Class LL girls soccer Tigers cruise into next round
RIDGEFIELD — For the rest of the Class LL girls soccer field, it’s a worrisome possibility: The defending champs might be getting more dominant with each game.
Powered by three first-half goals, seventh-seed Ridgefield cruised to a 4-0 victory over 10th-seed South Windsor in a second-round state tournament game Wednesday afternoon at Tiger Hollow.
“We kept possession; we scored some really nice goals,” said Ridgefield head coach Iain Golding, whose team will now face conference rival Darien in the quarterfinals on Friday in Ridgefield. “We’re just happy to be moving on to the next round.”
It didn’t take long for the Tigers (18-2-1) to show why they would be the team advancing. Ridgefield’s onslaught began with senior defender Claire Middlebrook’s goal midway through the opening half. Meredith Clifford’s corner kick went to Middlebrook, who headed the ball off the crossbar. The rebound went right back to Middlebrook, and her second header found the back of the South Windsor net.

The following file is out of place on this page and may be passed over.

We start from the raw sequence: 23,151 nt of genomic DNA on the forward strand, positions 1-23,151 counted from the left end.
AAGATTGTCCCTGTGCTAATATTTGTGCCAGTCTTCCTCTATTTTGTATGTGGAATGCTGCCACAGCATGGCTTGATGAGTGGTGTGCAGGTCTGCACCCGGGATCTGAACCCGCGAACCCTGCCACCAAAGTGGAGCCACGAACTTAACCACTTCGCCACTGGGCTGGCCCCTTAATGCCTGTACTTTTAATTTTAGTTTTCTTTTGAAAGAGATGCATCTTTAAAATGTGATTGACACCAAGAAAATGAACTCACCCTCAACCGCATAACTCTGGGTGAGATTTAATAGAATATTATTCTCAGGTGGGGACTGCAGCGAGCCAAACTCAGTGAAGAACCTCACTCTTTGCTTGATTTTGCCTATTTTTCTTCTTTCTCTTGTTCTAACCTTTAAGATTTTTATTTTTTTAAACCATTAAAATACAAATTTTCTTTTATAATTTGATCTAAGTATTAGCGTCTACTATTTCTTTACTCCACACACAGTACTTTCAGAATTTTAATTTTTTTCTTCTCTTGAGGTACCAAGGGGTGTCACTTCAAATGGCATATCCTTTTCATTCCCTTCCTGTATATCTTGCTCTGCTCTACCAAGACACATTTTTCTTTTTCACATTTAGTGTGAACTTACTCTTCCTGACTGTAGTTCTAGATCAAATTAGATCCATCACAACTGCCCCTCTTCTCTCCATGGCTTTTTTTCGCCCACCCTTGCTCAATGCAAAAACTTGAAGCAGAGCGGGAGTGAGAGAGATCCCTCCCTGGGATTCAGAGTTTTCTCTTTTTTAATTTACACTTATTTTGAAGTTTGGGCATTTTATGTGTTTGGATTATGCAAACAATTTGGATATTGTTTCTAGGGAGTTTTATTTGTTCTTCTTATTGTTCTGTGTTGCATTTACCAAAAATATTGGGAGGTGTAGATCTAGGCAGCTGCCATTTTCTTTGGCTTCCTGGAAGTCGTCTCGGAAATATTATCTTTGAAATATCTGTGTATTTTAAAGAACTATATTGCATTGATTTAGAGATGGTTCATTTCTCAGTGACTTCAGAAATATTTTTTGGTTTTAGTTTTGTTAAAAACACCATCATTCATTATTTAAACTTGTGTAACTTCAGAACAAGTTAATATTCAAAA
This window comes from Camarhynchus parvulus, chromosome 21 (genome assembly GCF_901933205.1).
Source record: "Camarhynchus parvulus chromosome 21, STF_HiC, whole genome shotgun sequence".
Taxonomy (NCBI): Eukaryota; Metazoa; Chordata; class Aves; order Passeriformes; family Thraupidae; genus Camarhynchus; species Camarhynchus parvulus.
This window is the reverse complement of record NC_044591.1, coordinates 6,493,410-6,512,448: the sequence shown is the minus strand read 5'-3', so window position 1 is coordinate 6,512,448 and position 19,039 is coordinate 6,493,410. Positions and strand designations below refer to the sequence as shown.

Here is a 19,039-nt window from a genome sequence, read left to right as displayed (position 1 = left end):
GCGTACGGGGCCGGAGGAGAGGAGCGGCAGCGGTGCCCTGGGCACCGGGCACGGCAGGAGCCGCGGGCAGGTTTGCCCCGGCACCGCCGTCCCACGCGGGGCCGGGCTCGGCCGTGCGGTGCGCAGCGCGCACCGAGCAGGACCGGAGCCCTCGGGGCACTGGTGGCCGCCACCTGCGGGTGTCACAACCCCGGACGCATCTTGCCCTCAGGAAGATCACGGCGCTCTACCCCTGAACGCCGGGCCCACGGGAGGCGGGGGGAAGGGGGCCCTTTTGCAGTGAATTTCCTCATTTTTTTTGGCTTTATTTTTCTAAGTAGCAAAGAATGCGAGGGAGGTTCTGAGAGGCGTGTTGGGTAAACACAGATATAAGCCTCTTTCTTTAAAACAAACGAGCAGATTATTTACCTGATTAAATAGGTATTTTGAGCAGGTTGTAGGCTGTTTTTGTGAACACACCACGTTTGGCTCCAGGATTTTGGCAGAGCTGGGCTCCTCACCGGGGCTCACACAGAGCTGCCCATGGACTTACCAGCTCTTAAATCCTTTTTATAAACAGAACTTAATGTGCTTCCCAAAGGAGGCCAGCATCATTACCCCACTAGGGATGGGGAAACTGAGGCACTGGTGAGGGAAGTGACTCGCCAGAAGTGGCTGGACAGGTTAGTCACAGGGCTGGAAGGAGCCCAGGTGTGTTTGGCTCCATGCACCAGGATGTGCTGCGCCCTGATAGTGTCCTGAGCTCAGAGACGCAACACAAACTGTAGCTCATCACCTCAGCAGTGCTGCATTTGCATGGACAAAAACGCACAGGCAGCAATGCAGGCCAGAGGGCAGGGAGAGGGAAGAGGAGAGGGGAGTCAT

Ten minutes later, the Tigers doubled their lead. Julia Bragg ran down Megan Klosowski’s through ball and sent a shot past South Windsor goalie Annika Galley.
Tasha Riek then made it 3-0 by converting a pass from Caitlin Slaminko shortly before the end of the first half.
Ridgefield extended its lead to 4-0 just three minutes and 35 seconds into the second half. A loose ball bounced between South Windsor defenders before Klosowski gained control and set up Slaminko’s goal.
Middlebrook and the Ridgefield defense did the rest, limiting the Bobcats to low-quality chances and lightening the burden on goalie Lauren Castle (five saves). South Windsor’s best opportunity came on a shot by Taylor Patitucci that went just wide.
Ridgefield’s recent form — the Tigers avenged their two regular-season losses (St. Joseph, New Canaan) en route to a third FCIAC title in four years last week — has Golding hoping his players are gaining confidence.
“They have a bit more ability than what they may believe,” said Golding. “To be where we’re from where we started, it’s clear the girls are really believing in what they can do.”